DoP should instead address the issue of delay in fixing the prices of 'new drugs' by the NPPA.
New Delhi: The government's push for a change in the method of price calculation methodology for new drugs can lead to non-essential drugs coming under price control, a senior pharma industry body executive said.
Chemicals and Fertilisers ministry in a statement issued last week had said that the Department of Pharmaceuticals (DoP) is considering a change in the method of approving prices of new drugs.
"This proposal relates to doing away with retail price by ceiling price for 'new drugs'. It has potential to bring non- essential drugs under price control, reduce competition and compromise growth," Indian Pharmaceutical Alliance (IPA) Secretary General D G Shah told PTI.
The DoP should instead address the issue of delay in fixing the prices of 'new drugs' by the National Pharmaceutical Pricing Authority (NPPA), he added. Earlier, the government had confirmed that for new drugs it is considering a change in the method of approving their prices.
"The government is in consultation with the industry to explore doing away with the present practice of deciding a new price for each applicant of new drug, which is causing considerable time delay in launch of the new drugs in the market by the manufacturers," the government release had said.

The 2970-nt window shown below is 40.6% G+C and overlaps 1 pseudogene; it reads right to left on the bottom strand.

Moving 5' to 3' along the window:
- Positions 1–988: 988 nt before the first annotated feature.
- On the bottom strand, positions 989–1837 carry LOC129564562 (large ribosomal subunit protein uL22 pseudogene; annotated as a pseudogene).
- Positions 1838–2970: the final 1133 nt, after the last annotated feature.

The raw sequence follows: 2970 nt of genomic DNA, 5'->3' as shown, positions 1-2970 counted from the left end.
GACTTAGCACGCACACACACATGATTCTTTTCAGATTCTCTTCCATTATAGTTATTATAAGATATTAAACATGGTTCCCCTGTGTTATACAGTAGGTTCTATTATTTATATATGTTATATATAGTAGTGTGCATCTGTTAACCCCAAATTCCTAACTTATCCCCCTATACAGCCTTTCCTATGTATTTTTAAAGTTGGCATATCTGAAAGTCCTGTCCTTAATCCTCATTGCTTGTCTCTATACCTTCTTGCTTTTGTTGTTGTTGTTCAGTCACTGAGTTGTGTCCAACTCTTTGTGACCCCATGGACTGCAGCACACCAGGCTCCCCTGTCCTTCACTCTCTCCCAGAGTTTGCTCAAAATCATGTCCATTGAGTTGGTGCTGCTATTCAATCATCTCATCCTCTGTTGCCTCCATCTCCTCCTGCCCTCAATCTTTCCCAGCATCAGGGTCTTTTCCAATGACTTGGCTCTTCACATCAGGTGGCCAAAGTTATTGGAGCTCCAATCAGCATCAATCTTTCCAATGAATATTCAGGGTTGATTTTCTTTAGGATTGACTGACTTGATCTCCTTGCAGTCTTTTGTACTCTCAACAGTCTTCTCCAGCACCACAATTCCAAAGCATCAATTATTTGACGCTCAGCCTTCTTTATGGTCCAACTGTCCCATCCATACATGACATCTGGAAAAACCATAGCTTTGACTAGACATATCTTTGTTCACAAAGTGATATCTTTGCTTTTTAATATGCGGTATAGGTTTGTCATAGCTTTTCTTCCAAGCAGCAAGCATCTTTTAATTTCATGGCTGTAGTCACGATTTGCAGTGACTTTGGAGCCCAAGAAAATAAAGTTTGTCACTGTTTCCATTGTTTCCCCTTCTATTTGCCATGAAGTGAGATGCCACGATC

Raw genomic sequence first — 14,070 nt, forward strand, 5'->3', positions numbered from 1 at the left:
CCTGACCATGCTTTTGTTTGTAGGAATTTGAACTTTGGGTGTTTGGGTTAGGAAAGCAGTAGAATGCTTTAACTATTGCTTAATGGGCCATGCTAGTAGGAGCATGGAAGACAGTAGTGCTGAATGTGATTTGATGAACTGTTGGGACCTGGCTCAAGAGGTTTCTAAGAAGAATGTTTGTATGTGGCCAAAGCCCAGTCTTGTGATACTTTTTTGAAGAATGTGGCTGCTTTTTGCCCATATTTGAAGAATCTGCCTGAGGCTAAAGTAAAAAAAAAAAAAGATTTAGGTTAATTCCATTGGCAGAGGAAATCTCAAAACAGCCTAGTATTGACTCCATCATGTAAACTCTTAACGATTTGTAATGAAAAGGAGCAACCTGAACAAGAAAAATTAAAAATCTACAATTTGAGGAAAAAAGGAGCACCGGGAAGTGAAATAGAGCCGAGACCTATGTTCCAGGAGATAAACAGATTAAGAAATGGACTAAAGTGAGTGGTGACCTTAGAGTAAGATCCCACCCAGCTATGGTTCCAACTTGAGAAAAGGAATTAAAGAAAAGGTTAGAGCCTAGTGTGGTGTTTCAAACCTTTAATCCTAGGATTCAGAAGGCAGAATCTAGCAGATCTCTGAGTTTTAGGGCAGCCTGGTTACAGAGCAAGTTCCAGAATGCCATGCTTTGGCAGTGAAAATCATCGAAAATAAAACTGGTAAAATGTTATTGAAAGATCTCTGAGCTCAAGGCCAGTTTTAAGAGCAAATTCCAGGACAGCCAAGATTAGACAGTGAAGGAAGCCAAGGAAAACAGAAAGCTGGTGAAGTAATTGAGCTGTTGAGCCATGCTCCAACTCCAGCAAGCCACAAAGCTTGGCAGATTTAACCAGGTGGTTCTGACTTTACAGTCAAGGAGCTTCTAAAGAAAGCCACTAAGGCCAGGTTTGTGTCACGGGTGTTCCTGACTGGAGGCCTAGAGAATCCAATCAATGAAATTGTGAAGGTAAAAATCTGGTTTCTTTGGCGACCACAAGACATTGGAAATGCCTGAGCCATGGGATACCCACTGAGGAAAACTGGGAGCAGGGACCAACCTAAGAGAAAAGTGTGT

As per the Drugs (Prices Control) Order, 2013, a new drug is described as a formulation launched by an existing manufacturer of a drug of specified dosages and strengths as listed in the National List of Essential Medicines (NLEM) by combining the drug with another drug.
It also applies to a formulation launched by changing the strength or dosages or both of the same drug of specified dosages and strengths as listed in the NLEM.
Under the DPCO 2013, NPPA fixes ceiling price of essential medicines of Schedule I based on simple average of all medicines in a particular therapeutic segment with sales of more than 1 per cent of the category.
In respect of medicines not under price control, manufacturers are allowed to increase the maximum retail price by 10 per cent annually.